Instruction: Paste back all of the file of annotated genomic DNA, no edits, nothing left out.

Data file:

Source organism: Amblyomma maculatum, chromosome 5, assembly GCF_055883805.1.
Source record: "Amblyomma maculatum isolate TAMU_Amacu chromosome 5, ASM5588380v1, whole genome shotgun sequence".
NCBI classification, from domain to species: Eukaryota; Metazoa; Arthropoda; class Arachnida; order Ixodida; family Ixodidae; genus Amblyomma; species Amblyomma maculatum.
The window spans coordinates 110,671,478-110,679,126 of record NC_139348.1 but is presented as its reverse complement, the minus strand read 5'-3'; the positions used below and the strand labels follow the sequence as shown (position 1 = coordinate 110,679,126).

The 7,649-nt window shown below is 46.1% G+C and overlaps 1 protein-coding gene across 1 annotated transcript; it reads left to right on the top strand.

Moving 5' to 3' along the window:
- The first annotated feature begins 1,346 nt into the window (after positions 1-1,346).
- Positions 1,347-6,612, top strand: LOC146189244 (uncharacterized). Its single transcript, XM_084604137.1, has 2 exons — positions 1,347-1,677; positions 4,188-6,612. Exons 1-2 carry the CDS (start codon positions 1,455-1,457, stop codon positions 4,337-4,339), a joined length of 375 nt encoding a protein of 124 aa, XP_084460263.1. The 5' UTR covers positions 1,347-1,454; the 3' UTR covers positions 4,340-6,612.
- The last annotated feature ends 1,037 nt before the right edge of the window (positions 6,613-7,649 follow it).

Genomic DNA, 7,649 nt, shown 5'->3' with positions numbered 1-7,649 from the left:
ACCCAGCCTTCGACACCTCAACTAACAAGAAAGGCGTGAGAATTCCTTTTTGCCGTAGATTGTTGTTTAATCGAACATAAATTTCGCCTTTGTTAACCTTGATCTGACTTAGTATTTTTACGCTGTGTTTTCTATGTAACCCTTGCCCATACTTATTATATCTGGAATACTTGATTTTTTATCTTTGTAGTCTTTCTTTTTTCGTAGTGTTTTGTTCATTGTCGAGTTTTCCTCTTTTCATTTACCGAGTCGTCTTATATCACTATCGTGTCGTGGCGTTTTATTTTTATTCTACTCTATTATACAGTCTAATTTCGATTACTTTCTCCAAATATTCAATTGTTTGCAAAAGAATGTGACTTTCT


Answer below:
Source organism: Amblyomma maculatum, chromosome 5, assembly GCF_055883805.1.
Source record: "Amblyomma maculatum isolate TAMU_Amacu chromosome 5, ASM5588380v1, whole genome shotgun sequence".
NCBI classification, from domain to species: Eukaryota; Metazoa; Arthropoda; class Arachnida; order Ixodida; family Ixodidae; genus Amblyomma; species Amblyomma maculatum.
The window spans coordinates 110,671,478-110,679,126 of record NC_139348.1 but is presented as its reverse complement, the minus strand read 5'-3'; the positions used below and the strand labels follow the sequence as shown (position 1 = coordinate 110,679,126).

The 7,649-nt window shown below is 46.1% G+C and overlaps 1 protein-coding gene across 1 annotated transcript; it reads left to right on the top strand.

Moving 5' to 3' along the window:
- The first annotated feature begins 1,346 nt into the window (after positions 1-1,346).
- Positions 1,347-6,612, top strand: LOC146189244 (uncharacterized). Its single transcript, XM_084604137.1, has 2 exons — positions 1,347-1,677; positions 4,188-6,612. Exons 1-2 carry the CDS (start codon positions 1,455-1,457, stop codon positions 4,337-4,339), a joined length of 375 nt encoding a protein of 124 aa, XP_084460263.1. The 5' UTR covers positions 1,347-1,454; the 3' UTR covers positions 4,340-6,612.
- The last annotated feature ends 1,037 nt before the right edge of the window (positions 6,613-7,649 follow it).

Genomic DNA, 7,649 nt, shown 5'->3' with positions numbered 1-7,649 from the left:
ACCCAGCCTTCGACACCTCAACTAACAAGAAAGGCGTGAGAATTCCTTTTTGCCGTAGATTGTTGTTTAATCGAACATAAATTTCGCCTTTGTTAACCTTGATCTGACTTAGTATTTTTACGCTGTGTTTTCTATGTAACCCTTGCCCATACTTATTATATCTGGAATACTTGATTTTTTATCTTTGTAGTCTTTCTTTTTTCGTAGTGTTTTGTTCATTGTCGAGTTTTCCTCTTTTCATTTACCGAGTCGTCTTATATCACTATCGTGTCGTGGCGTTTTATTTTTATTCTACTCTATTATACAGTCTAATTTCGATTACTTTCTCCAAATATTCAATTGTTTGCAAAAGAATGTGACTTTCT